A record-matching fleet is due to take to the water today for the first inshore races of the 2008 Rolex Commodores' Cup.
Organized by the Royal Ocean Racing Club, the event will see 45 yachts, divided into 15 three boat teams, representing six nations competing in what is the world's premier event for cruiser racers. The crews, who are almost entirely amateur, will race over the next week on a mixture of courses: windward-leewards in the Solent, a long offshore and - new for this year - a race around the Isle of Wight.
Many teams are returning for another crack at the Rolex Commodores' Cup and, as ever, the game has been raised especially between the British teams, the heavily armed Irish and France, the defending champions.
"I think it is going to be a pretty tough to call who is going to win,"
says Eddie WARDEN-OWEN, the RORC's Chief Executive Officer. "The French are here in force, the Irish are looking good and the British team seemed to come good at the IRC Nationals. I would like to see the Hong Kong guys do well and certainly Jamie MCWILLIAM did really well at the IRC Nationals. So I think it is going to be a pretty open event and if the weather plays ball, it should be pretty exciting."
Gery TRENTESAUX, who manages the French team, defending champions after their win in 2006, returns once again on this occasion with four teams. TRENTESAUX's own boat, Lady Courrier, heads what is suspected to be the best of these - France Green. Alongside Lady Courrier is another returning team - Cyrille LEGLOAHEC's competitive mid-sized boat Batistyl and Marc ALPEROVITCH's Prime Time.
TRENTESAUX himself believes the Irish to be favourite. "They want to win. They didn't win the last two times, when they were able to win. So I think they are a good team with good crew and good boats, and it will be difficult to beat them. After that there is a very good team also in GBR Red."
This year Ireland is fielding two equally powerful teams bristling with new hardware, four of their six boats recently launched and all of their crews experienced Rolex Commodores' Cup campaigners. In particular their mid-sized boats, Conor and Denise PHELAN's Jump Juice and Eamon ROHAN's Blondie IV, look tough to beat, having taken the top two spots in their class at the RORC's recent IRC Nationals. Racing with Jump Juice in Ireland White is Antony O'LEARY's Antix Eile with brothers Rob and Pete GREENHALGH on board - both sailors with Britain's TeamOrigin America's Cup campaign - and Eamon CROSBIE's Voodoo Chile. Blondie IV in Ireland Green has Tim COSTELLO's newly launched Tiamat as the big boat and as the small one, Andrew ALLEN's new No Naked Flames, his campaign managed by America's Cup sailor Chris MAIN.
Antony O'LEARY says that the main difference between the Irish campaign this year and in the past is that despite so many of their boats being new once again, on this occasion they have had more time to test them. "We have spent enough time in the boat to sort out the little foibles and we've managed to benchmark ourselves against some pretty good boats over the last two months,"
says O'LEARY of his campaign.
Following the win of their big boat, John SHEPHERD's Fair Do's VII, at the IRC Nationals, GBR Red are the most promising of the four GBR teams. They are unique in having formed their own team (whereas the other boats were chosen individually to represent GBR and then divided up into teams by the selectors at the Royal Yachting Association). According to Fair Do's VII helmsman John GREENLAND, the teams in GBR Red informally committed to sailing together this time following the Rolex Commodores' Cup two years ago. "We're well prepared and we have some experienced past winners on the team. In terms of our preparation this is our best chance,"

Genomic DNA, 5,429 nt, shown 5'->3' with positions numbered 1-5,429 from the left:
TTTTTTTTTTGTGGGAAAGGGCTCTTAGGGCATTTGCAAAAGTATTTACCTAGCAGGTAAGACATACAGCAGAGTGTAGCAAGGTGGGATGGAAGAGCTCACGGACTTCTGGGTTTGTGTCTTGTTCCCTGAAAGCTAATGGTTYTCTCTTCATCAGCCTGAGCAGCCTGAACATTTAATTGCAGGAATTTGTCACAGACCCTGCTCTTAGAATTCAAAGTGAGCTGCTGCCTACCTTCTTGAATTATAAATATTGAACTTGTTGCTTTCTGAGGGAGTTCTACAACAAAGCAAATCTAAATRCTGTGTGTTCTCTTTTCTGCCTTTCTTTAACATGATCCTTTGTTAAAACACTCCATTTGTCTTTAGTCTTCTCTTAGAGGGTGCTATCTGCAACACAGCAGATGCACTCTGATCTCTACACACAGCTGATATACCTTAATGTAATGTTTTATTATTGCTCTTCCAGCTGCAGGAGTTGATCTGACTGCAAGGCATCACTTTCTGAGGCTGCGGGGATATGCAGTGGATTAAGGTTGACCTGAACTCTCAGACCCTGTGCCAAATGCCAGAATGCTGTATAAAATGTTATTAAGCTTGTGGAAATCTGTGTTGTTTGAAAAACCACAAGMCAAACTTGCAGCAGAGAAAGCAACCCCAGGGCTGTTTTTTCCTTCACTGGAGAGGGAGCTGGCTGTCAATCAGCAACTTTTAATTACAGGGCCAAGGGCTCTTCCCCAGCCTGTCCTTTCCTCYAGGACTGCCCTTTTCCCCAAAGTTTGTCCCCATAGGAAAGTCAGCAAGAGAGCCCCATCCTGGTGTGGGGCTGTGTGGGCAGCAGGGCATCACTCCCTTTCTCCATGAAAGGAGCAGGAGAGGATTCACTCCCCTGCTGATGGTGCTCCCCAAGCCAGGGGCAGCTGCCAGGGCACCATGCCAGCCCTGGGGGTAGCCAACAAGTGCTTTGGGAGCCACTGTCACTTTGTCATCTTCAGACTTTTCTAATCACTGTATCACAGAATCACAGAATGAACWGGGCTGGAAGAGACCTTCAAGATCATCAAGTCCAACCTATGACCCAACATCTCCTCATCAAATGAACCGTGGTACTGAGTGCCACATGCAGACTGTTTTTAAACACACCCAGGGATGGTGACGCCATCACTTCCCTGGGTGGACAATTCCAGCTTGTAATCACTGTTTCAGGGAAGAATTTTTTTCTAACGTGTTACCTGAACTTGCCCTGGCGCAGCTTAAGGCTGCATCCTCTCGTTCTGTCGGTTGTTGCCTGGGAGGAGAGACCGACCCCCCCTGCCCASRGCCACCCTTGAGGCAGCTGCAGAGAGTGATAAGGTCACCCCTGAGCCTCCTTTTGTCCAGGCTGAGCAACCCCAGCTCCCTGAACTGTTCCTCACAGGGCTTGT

Fair Do's VII is joined by past winner Jerry OTTER on his Erivale III as the mid-sized boat and Peter RUTTER's new Quokka 7.
While the essence of the Rolex Commodores' Cup remains unchanged, there have been a number of improvements made to the event since 2006. The emphasis on amateur sailors has been further stamped on the event with professionals more tightly restricted. The boats are divided into three classes, creating three fleets (Class 1, 2 and 3 or big, medium and small), each class determined by maximum and minimum IRC handicap rating limits. But this year the rating span for each class, as well as maximum and minimum rating limits overall, has been tightened up in order to try and ensure racing with more like for like boats.
Perhaps most significantly for the Irish, who have been race favourites going into the last two events, there has been a change to the race format. Previously the Rolex Commodores' Cup has concluded with an overnight offshore race, but this year it is being held earlier in the week with the new round the island race on the penultimate day. Now the event concludes on a double points scoring inshore race.
"I think the Round the Island race is always a great race because it puts pressure on the afterguard of the boat, because it is a pretty tough place to sail,"
says WARDEN-OWEN. "I think the British might have a bit of a benefit there because of the number of times we've done the round the island race. And now everyone goes into the last race - which is a short course race - with the opportunity of double points. So it is a great format."
While last week the forecast indicated variable weather thanks to an intense depression approaching from the Atlantic, the latest reports show the start of this week to be one of light to moderate winds of little more than 10 knots from the southwest tomorrow, backing to the southeast on Tuesday before returning to the west on Wednesday, mostly dry but with some rain on Tuesday. At the end of the week the weather is set to get lighter still.
Racing at the Rolex Commodores' Cup starts on Monday with two inshore races scheduled, the first starting at 10:30.
Rolex Commodores' Cup - www.rorc.org/comcup